Daniel M. Keller, PhD

October 20, 2011

October 20, 2011 (Boston, Massachusetts) — Younger primary care providers are more likely than their older counterparts to believe that vaccines do more harm than good, according to an abstract here at the Infectious Diseases Society of America 49th Annual Meeting by Saad Omer, MBBS, MPH, PhD, assistant professor of global health, epidemiology, and pediatrics at Emory University in Atlanta, Georgia, and colleagues.

Although evidence in the literature supports the idea that younger parents, who have largely grown up in an era without experiencing vaccine-preventable diseases, influence each other in lessening support for immunizations, there had been no studies on such a "cohort effect" on perceptions about vaccination among physicians.

Therefore, in 2005, investigators surveyed primary care providers and, using logistic regression analysis, calculated the odds ratios for the association between provider graduation cohort and beliefs about immunization, disease susceptibility, disease severity, and vaccine efficacy and safety.

Based on 551 completed surveys (84.3% response rate), they found that more recent graduates were 15% less likely than older graduates to believe that vaccines are effective. The younger graduates were also less likely to believe that inactivated or oral polio, measles, mumps, rubella, and varicella vaccines are safe.

"These are differential effects. In the absolute sense, support remains high," Dr. Omer told Medscape Medical News. "The effect was more pronounced in terms of vaccine efficacy, but was also there in terms of vaccine safety, not for all vaccines but for some vaccines." However, the investigators did not find much difference between older and younger providers in their perceptions of disease susceptibility or severity.

Dr. Omer said that for parents, safety-related issues are the most important. "The medical profession and the public health community have focused on messages to the general community in terms of vaccine safety....I think there should be some more emphasis on efficacy," he said.

The authors conclude that younger healthcare providers hold different beliefs about the risk/benefit ratio of immunizations than an older generation of providers. Because healthcare providers have a strong influence on parents' attitudes about the acceptance of vaccines, this change in perception and beliefs among younger healthcare providers has potential policy implications for the medical education and training about vaccines, the authors say.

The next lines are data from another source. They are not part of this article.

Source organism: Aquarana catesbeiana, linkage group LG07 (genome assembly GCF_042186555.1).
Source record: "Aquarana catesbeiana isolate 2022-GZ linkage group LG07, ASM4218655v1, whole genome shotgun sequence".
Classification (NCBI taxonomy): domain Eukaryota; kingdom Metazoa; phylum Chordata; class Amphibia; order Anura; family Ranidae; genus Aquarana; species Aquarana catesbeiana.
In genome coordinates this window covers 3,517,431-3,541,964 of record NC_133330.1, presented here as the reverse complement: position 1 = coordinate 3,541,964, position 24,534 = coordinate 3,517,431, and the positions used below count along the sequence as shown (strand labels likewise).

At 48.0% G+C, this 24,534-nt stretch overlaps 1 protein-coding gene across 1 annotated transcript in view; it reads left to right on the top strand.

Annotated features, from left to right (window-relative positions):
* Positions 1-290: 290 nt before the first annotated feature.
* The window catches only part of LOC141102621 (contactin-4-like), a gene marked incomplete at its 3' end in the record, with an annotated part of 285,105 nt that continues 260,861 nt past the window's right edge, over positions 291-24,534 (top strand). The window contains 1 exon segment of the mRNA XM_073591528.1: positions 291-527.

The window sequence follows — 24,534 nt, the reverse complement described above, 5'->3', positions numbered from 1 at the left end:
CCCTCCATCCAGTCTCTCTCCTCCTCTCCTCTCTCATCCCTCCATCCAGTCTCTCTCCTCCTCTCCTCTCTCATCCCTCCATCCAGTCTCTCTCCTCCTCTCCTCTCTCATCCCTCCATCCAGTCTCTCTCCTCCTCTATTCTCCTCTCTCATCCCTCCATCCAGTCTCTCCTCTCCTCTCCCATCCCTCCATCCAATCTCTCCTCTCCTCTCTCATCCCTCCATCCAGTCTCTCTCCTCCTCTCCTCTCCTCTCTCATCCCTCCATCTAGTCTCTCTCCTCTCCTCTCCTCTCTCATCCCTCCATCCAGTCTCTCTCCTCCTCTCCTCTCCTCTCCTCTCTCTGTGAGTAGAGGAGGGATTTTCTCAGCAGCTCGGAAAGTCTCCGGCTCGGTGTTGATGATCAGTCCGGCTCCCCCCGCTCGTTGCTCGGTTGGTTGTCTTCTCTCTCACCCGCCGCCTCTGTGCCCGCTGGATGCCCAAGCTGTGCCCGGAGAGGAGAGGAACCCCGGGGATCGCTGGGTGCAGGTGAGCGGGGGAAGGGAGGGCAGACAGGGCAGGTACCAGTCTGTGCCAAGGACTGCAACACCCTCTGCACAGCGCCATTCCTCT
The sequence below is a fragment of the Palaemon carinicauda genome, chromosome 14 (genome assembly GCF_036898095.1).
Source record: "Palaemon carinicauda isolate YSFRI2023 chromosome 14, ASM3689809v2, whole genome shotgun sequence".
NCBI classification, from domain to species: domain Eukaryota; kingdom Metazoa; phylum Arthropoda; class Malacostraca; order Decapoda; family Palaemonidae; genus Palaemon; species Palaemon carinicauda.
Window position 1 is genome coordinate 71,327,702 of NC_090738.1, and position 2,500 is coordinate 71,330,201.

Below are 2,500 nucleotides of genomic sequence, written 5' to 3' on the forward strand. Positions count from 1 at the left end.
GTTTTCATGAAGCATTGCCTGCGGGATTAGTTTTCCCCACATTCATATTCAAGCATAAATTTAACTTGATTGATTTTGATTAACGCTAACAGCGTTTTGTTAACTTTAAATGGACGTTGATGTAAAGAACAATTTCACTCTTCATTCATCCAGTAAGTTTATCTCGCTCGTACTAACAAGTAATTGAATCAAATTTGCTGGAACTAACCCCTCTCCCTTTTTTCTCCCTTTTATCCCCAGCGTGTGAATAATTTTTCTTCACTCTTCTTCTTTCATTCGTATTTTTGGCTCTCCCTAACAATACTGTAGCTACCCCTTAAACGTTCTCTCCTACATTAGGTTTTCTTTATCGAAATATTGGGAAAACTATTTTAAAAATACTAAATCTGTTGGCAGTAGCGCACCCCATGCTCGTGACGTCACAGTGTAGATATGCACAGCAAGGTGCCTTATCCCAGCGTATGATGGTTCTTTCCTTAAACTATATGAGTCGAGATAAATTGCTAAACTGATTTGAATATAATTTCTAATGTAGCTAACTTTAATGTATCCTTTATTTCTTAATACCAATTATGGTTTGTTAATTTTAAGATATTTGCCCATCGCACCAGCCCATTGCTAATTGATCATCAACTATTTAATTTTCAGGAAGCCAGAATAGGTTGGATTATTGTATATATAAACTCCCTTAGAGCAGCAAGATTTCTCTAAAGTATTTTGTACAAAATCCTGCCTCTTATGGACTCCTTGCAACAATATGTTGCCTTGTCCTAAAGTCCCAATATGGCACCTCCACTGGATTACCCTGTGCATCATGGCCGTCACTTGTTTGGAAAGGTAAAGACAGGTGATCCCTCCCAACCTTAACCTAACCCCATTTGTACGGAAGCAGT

Dr. Saad Omer

Dr. Omer noted that it would be informative to look at foreign medical graduates who are licensed to practice medicine in the United States. "In their initial medical training, they have different exposure [to diseases], because it's not a time-related effect. In that case, it's a space-related effect," he said. In the survey, the investigators tried to stratify their data according to where physicians were trained but did not have large enough numbers to be meaningful.

He proposed that the cohort effect does not have to be permanent, and that a more proactive effort at exposing individuals in various levels of training to the importance of vaccines and vaccine-preventable diseases might help ameliorate the problem. He said he wants to look at the content of medical training at various levels to see "the points of intervention where you can counter some of the 'natural decline' in perceptions."

Dr. Bruce Gellin

Bruce Gellin, MD, MPH, deputy assistant secretary for health and director of the National Vaccine Program Office in Washington, DC, who was not involved in the study, told Medscape Medical News that these study data can help focus attention where it will be most useful for medical training. He said the findings about pediatricians' attitudes toward vaccines reflect their experiences with various diseases. He recalled that in his medical training years ago, physicians taking a medical history of a child asked the parent about usual childhood infections. Those are now called vaccine-preventable diseases. "So that situation has changed," Dr. Gellin said.

He emphasized the importance of clinical training. "You're only going to get so much out of the textbooks."

The study had no commercial funding. Dr. Omer and Dr. Gellin have disclosed no relevant financial relationships.

Infectious Diseases Society of America (IDSA) 49th Annual Meeting: Abstract 324. To be presented October 21, 2011.


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